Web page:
This NH public library seeks to hook more readers with Latinx books
This is part of a series of stories for Hispanic Heritage Month from NHPR's Spanish language initiative, ¿Qué Hay de Nuevo, New Hampshire? Learn more about that initiative here.
At the entrance of the Nashua Public Library, a two-sided stand greets users with books from writers born in Latin America or the U.S. Classics in Spanish, like “La Fiesta del Chivo” or “Pedro Páramo,” share the space with more contemporary Latino literature like “Seeing Red” and “The President and the Frog,” written in English.
Amanda Blair, who works in the library’s information services department, came up with the idea of putting together the Hispanic Heritage Month stand. A librarian’s daughter, she speaks Spanish fluently. Blair learned it in college and perfected it while she was a teacher in the Dominican Republic.
While Blair says she loved her life there, she felt committed to coming back to her hometown.
“There are so many people [who speak Spanish] who need the library,” she said.
Blair says since 2021, the library has been strategizing how to bring more Latinos in. She has been working in the library for three months and is part of that change to become more aware of Nashua’s diversity. The library offers books for bilingual kids and programming, like reading events.
She says Latinos usually use library services, like printing and citizenship classes, but often stay away from the bookshelves because they believe they won’t find books in their language.
“A person told me, ‘You don’t have books in Spanish,’” she said. “ I think a lot of people don't know [those books] exist.”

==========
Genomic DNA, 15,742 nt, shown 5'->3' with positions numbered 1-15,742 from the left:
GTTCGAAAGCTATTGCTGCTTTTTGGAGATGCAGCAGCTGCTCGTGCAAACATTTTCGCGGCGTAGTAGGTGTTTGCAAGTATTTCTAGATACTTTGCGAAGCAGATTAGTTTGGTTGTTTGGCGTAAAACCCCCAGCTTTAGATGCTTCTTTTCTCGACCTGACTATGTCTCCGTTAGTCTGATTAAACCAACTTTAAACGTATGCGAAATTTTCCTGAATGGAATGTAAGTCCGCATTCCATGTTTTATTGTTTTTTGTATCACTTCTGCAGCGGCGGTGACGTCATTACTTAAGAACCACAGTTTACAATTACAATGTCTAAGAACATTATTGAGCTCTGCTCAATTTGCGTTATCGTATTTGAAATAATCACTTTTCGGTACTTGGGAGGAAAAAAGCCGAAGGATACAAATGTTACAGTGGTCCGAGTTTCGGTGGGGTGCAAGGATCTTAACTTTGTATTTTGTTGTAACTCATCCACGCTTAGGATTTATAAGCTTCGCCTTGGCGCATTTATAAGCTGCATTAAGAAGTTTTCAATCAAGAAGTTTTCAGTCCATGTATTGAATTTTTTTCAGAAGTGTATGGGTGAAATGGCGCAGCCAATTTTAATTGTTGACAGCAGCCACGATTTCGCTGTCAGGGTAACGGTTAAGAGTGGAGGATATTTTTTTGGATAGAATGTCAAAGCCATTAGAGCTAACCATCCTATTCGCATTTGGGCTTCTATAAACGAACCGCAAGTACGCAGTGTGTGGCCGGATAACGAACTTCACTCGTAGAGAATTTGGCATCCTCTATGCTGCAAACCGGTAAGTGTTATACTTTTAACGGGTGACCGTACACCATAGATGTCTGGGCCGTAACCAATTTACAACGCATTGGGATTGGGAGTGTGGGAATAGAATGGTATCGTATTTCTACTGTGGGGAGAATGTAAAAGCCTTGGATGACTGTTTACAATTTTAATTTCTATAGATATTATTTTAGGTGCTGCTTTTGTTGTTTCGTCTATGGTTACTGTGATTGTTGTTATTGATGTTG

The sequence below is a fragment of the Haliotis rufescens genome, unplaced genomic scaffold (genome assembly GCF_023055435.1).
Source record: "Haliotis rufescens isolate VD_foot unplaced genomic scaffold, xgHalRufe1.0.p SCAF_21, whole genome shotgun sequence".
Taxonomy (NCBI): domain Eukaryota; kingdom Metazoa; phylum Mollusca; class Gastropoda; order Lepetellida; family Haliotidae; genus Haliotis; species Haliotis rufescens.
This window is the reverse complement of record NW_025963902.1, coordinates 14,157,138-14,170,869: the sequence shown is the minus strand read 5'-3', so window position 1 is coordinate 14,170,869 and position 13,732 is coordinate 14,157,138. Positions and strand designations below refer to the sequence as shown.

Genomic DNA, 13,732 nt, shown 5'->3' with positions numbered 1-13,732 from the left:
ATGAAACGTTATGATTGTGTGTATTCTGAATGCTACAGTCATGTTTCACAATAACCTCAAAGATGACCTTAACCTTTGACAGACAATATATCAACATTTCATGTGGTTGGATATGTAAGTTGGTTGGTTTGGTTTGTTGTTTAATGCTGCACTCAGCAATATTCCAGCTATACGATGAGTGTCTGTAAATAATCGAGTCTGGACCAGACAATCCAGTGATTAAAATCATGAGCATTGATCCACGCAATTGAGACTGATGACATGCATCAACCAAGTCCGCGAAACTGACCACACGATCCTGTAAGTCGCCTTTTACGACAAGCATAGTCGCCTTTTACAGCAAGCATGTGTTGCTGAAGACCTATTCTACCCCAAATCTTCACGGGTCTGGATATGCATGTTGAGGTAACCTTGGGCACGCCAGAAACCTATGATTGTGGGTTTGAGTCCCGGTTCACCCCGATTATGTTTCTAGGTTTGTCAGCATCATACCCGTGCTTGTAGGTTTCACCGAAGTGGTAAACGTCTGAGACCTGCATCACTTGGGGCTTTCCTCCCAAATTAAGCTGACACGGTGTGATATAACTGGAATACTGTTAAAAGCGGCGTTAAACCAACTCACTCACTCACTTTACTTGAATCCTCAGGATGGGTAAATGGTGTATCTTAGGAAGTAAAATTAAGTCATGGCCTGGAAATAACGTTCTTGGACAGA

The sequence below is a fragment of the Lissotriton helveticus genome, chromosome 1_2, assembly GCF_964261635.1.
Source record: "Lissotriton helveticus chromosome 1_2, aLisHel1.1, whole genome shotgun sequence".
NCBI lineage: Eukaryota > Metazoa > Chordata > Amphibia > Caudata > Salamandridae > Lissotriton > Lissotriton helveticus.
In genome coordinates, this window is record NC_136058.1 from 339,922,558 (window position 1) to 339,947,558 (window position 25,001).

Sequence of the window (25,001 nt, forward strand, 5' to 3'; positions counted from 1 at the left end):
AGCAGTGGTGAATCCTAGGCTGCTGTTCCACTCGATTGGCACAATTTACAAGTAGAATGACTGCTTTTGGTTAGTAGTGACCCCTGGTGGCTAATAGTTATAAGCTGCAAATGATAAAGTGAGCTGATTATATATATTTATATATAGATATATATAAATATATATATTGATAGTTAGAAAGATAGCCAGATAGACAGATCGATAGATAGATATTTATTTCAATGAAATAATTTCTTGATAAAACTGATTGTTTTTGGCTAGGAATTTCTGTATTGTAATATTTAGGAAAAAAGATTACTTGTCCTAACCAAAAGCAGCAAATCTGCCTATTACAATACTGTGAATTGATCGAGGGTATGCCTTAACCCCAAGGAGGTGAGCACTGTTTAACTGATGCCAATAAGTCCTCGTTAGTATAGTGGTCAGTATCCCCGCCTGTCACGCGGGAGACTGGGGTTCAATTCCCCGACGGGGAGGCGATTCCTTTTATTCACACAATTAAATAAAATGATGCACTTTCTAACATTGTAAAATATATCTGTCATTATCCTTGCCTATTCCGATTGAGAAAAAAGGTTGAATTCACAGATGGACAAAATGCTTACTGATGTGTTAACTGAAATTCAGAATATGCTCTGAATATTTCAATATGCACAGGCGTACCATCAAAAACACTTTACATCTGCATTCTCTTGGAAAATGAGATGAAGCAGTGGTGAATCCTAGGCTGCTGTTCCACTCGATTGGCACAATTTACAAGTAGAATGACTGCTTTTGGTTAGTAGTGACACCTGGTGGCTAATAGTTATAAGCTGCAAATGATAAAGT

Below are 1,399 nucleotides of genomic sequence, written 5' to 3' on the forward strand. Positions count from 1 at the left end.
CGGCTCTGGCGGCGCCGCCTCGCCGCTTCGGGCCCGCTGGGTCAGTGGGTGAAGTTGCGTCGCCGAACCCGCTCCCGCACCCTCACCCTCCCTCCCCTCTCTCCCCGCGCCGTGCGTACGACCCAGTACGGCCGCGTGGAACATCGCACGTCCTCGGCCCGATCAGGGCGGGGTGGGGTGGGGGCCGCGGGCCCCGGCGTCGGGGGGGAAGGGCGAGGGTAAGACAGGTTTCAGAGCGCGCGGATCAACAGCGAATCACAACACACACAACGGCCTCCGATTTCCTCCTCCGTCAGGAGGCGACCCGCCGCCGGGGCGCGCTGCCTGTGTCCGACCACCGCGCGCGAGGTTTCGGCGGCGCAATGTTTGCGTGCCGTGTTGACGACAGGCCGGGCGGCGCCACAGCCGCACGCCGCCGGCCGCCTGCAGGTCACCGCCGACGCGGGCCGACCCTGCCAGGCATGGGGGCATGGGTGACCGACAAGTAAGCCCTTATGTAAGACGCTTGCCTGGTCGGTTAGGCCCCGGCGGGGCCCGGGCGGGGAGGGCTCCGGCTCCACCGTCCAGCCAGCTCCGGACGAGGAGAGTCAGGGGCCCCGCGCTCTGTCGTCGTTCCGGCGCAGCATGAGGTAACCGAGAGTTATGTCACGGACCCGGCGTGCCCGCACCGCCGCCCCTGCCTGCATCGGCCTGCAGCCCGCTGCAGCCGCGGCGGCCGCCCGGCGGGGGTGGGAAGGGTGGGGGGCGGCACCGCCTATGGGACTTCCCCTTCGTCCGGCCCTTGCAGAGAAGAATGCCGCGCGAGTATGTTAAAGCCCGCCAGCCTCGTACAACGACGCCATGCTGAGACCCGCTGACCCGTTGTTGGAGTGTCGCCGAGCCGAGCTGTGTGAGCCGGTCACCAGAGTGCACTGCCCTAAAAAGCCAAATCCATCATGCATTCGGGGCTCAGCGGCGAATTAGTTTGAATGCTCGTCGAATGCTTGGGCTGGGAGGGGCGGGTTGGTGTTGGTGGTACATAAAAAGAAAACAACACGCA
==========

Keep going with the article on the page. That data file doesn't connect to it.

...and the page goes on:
Around 400 books for adults written in Spanish are available at the library. The teen collection has around 70 and the children’s around 200. Librarians choose what books from authors born in Latin America or the U.S to buy. They keep an eye out for the most popular ones and good translations.
But Blair says the message about the library’s collection availability doesn’t often reach the Latino community. She says not only Nashua, but libraries around the country need more Latino staff that outreach their communities.
“I speak Spanish, but I am not Latina,” she said. “That does make a difference.”
Blair says public libraries should be for everyone, and cultural competence can help Latinos go beyond the basic services and venture into the bookshelves.
Blair says the budget for materials in Spanish is around $350 per year but the library is currently looking to shift the budget for electronic resources to include more downloadable ebooks and audiobooks in that language.
“Most of our world languages budget actually goes to Chinese materials as they circulate much more often,” she said.
NHPR's Spanish news team recommends these books by Latinx authors:
- “Paula” by Isabel Allende
- “El Amor en los Tiempos del Cólera” by Gabriel García Márquez
- “The Inheritance of Orquídea Divina” by Zoraida Córdova
- “Personas Decentes” by Leonardo Padura
- “Crónica de Una Muerte Anunciada” by Gabriel Garcia Márquez
- “Doce Cuentos Peregrinos” by Gabriel Garcia Márquez
- “Olga Dies Dreaming” by Xochitl Gonzalez
- "Ficciones" by Jorge Luis Borges
- "Los Reglones Torcidos de Dios" by Torcuato Luca de Tena
- "El Ensayo Sobre la Ceguera" by José Saramago
- "Once I Was You" by María Hinojosa